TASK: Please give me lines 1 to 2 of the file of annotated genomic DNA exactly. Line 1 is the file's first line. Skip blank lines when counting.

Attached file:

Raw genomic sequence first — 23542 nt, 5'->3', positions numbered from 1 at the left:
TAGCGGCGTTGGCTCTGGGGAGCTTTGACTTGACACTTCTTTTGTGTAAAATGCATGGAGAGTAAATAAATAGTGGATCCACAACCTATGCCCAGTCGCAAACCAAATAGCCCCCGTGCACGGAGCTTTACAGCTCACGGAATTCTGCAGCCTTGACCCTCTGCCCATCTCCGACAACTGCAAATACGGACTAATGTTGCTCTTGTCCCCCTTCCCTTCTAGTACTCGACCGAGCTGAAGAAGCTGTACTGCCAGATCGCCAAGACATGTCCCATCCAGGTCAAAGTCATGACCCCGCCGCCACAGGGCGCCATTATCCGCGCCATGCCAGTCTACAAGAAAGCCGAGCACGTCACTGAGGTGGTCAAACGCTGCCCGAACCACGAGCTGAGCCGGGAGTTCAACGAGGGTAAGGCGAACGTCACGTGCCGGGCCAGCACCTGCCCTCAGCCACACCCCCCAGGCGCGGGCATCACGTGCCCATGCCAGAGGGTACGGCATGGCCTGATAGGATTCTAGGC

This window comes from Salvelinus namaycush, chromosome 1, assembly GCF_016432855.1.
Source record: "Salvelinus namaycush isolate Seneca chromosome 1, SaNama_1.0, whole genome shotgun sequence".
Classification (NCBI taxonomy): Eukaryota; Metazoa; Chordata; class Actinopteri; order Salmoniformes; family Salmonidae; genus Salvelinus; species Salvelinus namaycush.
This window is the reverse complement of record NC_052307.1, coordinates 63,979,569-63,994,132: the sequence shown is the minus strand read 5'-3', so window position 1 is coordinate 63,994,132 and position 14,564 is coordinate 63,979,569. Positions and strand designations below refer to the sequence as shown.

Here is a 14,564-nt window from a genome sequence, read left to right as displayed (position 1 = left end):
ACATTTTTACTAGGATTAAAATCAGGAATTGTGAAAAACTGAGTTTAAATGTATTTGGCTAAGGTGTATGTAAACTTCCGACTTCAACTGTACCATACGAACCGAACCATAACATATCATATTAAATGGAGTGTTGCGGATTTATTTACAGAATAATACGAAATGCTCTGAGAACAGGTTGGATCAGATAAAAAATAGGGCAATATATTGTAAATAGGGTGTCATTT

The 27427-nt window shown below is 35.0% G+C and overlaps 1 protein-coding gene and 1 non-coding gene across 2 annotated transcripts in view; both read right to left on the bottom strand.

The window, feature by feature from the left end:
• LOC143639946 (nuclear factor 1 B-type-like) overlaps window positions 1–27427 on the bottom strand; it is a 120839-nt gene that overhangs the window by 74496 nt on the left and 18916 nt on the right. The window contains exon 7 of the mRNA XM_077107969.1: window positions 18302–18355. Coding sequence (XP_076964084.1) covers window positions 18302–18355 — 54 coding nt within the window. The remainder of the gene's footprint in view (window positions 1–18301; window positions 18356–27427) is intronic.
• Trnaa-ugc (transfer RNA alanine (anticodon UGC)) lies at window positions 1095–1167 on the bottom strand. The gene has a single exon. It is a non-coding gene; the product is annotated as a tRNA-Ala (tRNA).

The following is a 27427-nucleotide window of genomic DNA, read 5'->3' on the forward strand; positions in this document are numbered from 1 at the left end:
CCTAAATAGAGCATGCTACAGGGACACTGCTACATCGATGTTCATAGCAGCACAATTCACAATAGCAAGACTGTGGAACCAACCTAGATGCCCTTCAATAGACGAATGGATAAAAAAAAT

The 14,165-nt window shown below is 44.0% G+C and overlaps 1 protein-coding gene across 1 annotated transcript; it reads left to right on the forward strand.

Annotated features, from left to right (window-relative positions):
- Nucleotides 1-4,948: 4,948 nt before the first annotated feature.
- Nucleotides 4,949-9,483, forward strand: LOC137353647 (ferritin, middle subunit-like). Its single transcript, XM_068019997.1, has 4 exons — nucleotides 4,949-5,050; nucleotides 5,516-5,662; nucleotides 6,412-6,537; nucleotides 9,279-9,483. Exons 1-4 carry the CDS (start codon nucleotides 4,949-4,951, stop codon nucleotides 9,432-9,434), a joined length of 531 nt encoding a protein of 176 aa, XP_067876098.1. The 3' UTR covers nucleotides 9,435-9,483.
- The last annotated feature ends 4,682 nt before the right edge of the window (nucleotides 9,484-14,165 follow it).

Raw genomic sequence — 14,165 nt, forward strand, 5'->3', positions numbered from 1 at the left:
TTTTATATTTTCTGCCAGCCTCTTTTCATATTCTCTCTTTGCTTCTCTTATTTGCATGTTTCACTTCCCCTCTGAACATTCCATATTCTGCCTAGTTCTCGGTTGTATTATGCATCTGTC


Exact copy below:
Raw genomic sequence first — 23542 nt, 5'->3', positions numbered from 1 at the left:
TAGCGGCGTTGGCTCTGGGGAGCTTTGACTTGACACTTCTTTTGTGTAAAATGCATGGAGAGTAAATAAATAGTGGATCCACAACCTATGCCCAGTCGCAAACCAAATAGCCCCCGTGCACGGAGCTTTACAGCTCACGGAATTCTGCAGCCTTGACCCTCTGCCCATCTCCGACAACTGCAAATACGGACTAATGTTGCTCTTGTCCCCCTTCCCTTCTAGTACTCGACCGAGCTGAAGAAGCTGTACTGCCAGATCGCCAAGACATGTCCCATCCAGGTCAAAGTCATGACCCCGCCGCCACAGGGCGCCATTATCCGCGCCATGCCAGTCTACAAGAAAGCCGAGCACGTCACTGAGGTGGTCAAACGCTGCCCGAACCACGAGCTGAGCCGGGAGTTCAACGAGGGTAAGGCGAACGTCACGTGCCGGGCCAGCACCTGCCCTCAGCCACACCCCCCAGGCGCGGGCATCACGTGCCCATGCCAGAGGGTACGGCATGGCCTGATAGGATTCTAGGC